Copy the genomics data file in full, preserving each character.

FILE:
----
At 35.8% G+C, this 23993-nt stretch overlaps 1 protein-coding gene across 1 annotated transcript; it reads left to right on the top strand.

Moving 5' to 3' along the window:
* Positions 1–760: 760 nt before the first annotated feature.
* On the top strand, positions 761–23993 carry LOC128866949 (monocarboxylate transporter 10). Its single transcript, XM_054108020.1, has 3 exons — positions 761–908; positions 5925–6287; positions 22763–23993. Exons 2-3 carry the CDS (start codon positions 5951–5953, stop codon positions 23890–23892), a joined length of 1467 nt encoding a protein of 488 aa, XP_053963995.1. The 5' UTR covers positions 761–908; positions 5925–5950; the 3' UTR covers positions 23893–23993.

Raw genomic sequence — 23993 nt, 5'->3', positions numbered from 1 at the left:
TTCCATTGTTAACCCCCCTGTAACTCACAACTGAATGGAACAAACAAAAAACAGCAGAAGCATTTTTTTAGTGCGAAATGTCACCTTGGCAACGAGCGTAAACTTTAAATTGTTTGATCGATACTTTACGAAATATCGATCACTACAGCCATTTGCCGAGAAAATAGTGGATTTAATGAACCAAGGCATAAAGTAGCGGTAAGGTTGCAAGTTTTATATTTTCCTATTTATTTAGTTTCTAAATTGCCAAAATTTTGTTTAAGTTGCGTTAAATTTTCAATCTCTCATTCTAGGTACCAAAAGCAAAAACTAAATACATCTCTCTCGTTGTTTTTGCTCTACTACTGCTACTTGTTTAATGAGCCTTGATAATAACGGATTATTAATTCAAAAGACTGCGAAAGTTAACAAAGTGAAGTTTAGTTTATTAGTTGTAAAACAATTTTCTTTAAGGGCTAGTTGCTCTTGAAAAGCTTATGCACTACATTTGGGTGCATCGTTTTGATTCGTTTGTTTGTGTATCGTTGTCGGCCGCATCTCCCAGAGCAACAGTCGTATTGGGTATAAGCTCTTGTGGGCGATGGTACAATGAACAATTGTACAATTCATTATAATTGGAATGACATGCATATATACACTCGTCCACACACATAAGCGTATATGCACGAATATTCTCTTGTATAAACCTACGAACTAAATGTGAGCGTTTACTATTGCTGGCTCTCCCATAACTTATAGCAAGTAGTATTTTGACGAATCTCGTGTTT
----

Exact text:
At 35.8% G+C, this 23993-nt stretch overlaps 1 protein-coding gene across 1 annotated transcript; it reads left to right on the top strand.

Moving 5' to 3' along the window:
* Positions 1–760: 760 nt before the first annotated feature.
* On the top strand, positions 761–23993 carry LOC128866949 (monocarboxylate transporter 10). Its single transcript, XM_054108020.1, has 3 exons — positions 761–908; positions 5925–6287; positions 22763–23993. Exons 2-3 carry the CDS (start codon positions 5951–5953, stop codon positions 23890–23892), a joined length of 1467 nt encoding a protein of 488 aa, XP_053963995.1. The 5' UTR covers positions 761–908; positions 5925–5950; the 3' UTR covers positions 23893–23993.

Raw genomic sequence — 23993 nt, 5'->3', positions numbered from 1 at the left:
TTCCATTGTTAACCCCCCTGTAACTCACAACTGAATGGAACAAACAAAAAACAGCAGAAGCATTTTTTTAGTGCGAAATGTCACCTTGGCAACGAGCGTAAACTTTAAATTGTTTGATCGATACTTTACGAAATATCGATCACTACAGCCATTTGCCGAGAAAATAGTGGATTTAATGAACCAAGGCATAAAGTAGCGGTAAGGTTGCAAGTTTTATATTTTCCTATTTATTTAGTTTCTAAATTGCCAAAATTTTGTTTAAGTTGCGTTAAATTTTCAATCTCTCATTCTAGGTACCAAAAGCAAAAACTAAATACATCTCTCTCGTTGTTTTTGCTCTACTACTGCTACTTGTTTAATGAGCCTTGATAATAACGGATTATTAATTCAAAAGACTGCGAAAGTTAACAAAGTGAAGTTTAGTTTATTAGTTGTAAAACAATTTTCTTTAAGGGCTAGTTGCTCTTGAAAAGCTTATGCACTACATTTGGGTGCATCGTTTTGATTCGTTTGTTTGTGTATCGTTGTCGGCCGCATCTCCCAGAGCAACAGTCGTATTGGGTATAAGCTCTTGTGGGCGATGGTACAATGAACAATTGTACAATTCATTATAATTGGAATGACATGCATATATACACTCGTCCACACACATAAGCGTATATGCACGAATATTCTCTTGTATAAACCTACGAACTAAATGTGAGCGTTTACTATTGCTGGCTCTCCCATAACTTATAGCAAGTAGTATTTTGACGAATCTCGTGTTT